It largely depends on what model they are coming from and what edge case customizations they have made. If they are upgrading between versions of Core, typically the change is minimal. Effort may only be necessary if you want to take advantage of some of the new features introduced with that version. Reviewing the change long and breaking change lists on Microsoft's Entity Framework Core learning site is often a good first start when upgrading between Core versions.
If they are coming from EF6 (for .NET Framework) and used code-first models, the transition should be pretty smooth. While there may be some differences between some syntaxes, lots of resources exist online to help guide developers on the necessary changes. You can start with the guides at Port from EF6 to EF Core. EF6 with the EDMX database-first strategy requires more effort to move to code-only mappings since the graphical EDMX tools and XML structure have been abandoned. Use of the scaffolding tooling reduces the learning curve by investigating the code generated by the scaffolding tooling and making additional customizations as necessary for your domain.
If you're coming from a system that used DataSets and other low-level ADO tools, the learning curve may increase and require re-conceptualizing your data access strategies to take advantage of the flexile options that the LINQ abstraction brings. In particular, if your organization requires use of stored procedures rather than direct table access, you may find that you can't take full advantage of the power of EF and LINQ, but EF does support the ability to call stored procedures and not need to worry about manually managing opening and closing connections or manual mapping to and from your entity models. With EF8, this support extends to immutable types (C# 9 records) and unmapped types.
As developers, we're always concerned about the performance and efficiency of the tools we use. Could you delve into some of the performance-oriented enhancements in EF Core and explain how these features help developers build more responsive and scalable applications, especially when dealing with complex data scenarios?
Performance improvements have been a key component of every version of EF Core. Even with the initial version of EF Core 1, I've seen performance comparisons for simple queries to have given a 4x performance improvement over EF6. I've also seen the built-in support for batch operations increase the performance by as much as 98 percent. Each version of Core has brought additional optimizations in terms of the generated SQL and queryable evaluation and serialization. As a result, performance differences between EF, Dapper and raw ADO are largely negligible. This is due in part to the open source nature of EF and the ability to take optimizations from other tools (like Dapper). In many cases, developers can take advantage of the improvements without altering their code.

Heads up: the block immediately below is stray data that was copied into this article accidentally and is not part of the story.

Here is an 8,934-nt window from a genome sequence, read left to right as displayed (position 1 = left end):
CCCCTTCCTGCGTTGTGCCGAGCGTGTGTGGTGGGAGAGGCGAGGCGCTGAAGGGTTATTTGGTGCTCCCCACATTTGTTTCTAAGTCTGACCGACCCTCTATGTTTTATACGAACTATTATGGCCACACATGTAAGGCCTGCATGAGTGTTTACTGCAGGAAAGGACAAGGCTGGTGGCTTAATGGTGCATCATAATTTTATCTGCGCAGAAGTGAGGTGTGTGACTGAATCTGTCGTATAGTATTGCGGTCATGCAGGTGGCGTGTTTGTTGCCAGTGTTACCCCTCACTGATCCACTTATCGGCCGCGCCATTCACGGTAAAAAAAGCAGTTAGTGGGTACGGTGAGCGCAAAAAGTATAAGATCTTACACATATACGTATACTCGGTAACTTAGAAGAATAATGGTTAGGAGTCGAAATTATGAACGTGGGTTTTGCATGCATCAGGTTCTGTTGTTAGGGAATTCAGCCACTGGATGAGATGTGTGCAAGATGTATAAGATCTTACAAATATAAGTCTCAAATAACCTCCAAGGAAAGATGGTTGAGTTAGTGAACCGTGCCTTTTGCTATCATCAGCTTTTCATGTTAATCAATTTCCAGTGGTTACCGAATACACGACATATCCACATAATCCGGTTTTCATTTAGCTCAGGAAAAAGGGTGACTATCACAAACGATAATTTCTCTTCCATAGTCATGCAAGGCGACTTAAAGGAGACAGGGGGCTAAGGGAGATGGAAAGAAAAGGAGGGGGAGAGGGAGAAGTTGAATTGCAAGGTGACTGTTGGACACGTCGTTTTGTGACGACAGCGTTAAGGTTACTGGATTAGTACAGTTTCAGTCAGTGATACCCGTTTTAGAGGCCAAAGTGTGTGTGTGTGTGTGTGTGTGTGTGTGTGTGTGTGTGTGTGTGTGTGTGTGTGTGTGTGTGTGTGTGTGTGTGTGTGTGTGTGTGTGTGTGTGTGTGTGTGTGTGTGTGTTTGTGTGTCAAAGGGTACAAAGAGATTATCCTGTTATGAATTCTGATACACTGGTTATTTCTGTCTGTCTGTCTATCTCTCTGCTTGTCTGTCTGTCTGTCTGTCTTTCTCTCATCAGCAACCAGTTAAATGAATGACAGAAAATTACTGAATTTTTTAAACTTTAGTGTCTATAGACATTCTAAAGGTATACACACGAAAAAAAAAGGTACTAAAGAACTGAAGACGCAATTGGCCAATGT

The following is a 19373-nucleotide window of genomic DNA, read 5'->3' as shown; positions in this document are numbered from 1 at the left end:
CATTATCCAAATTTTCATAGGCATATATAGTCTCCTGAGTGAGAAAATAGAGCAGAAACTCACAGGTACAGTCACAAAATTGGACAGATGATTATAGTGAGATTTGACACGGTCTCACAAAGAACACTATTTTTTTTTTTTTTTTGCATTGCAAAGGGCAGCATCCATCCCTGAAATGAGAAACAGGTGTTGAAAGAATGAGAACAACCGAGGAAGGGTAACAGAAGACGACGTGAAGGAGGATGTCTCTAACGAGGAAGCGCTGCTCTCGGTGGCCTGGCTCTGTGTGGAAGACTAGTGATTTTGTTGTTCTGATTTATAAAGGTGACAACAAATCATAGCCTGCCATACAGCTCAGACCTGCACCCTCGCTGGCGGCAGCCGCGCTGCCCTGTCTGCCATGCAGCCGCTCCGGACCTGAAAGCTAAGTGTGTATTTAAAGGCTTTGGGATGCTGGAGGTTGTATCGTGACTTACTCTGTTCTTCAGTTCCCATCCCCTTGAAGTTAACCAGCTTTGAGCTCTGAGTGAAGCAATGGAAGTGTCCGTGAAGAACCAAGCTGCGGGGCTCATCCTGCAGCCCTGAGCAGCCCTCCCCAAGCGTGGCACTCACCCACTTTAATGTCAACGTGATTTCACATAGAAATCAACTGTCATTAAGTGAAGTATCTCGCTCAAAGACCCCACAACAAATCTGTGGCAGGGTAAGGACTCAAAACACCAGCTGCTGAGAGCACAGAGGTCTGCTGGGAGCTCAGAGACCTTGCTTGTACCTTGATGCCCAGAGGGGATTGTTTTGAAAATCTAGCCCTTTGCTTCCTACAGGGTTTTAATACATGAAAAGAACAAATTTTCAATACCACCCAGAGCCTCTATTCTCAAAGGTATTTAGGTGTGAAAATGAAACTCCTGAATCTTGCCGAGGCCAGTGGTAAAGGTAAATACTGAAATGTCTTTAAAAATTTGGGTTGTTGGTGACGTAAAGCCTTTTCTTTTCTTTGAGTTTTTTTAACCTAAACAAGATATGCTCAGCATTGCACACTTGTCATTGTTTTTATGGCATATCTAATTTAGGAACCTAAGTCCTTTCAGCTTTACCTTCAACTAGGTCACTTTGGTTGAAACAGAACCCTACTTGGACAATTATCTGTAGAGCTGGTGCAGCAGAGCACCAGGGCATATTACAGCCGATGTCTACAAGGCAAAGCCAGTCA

For developers who are open to updating their code to increase performance further, each version of EF Core has also added some features to target increased performance. For example, the Context Pooling features of Core 2, Compiled Queries, EF7's Batch Update, and EF8's JSON features all help support the performance improvement targets. In addition, the team is working on ways to achieve further performance improvements offered by Ahead-of-Time (AOT) compilation strategies in upcoming versions.
Given that EF Core has been re-written from scratch and had to catch up with features that EF6 gained over a decade, how would you compare the two in their current states? Do any notable drawbacks still exist in EF Core that developers should be aware of?
For many applications that I've worked with for customers, most of the features will just work. That's not to say that there is complete parity. A full feature comparison chart is available at Compare EF Core & EF6. Some of the notable differences include: No support for the graphical EDMX modeling or EntitySql. Earlier versions of Core had gaps. For example, support for Many-Many relationships without the join table in the models didn't come until Core 5. Developers trying to port applications from EF6 to Core found that they had to change their queries and models until support for that feature was added.
That being said, the number of additional features, providers and performance gains that Core/EF8 support that never made it into Entity Framework for .NET Framework more than compensate for the inconvenience that is imposed by migrating code to take advantage of these new features. If for no other reason, the performance improvements should be a strong argument for making the switch for many applications.
Note: Those wishing to attend the conference can save hundreds of dollars by registering early, according to the event's pricing page. "Save up to $300 if you register by Oct. 27," said the organizer of the event, which is presented by the parent company of Visual Studio Magazine.
David Ramel is an editor and writer for Converge360.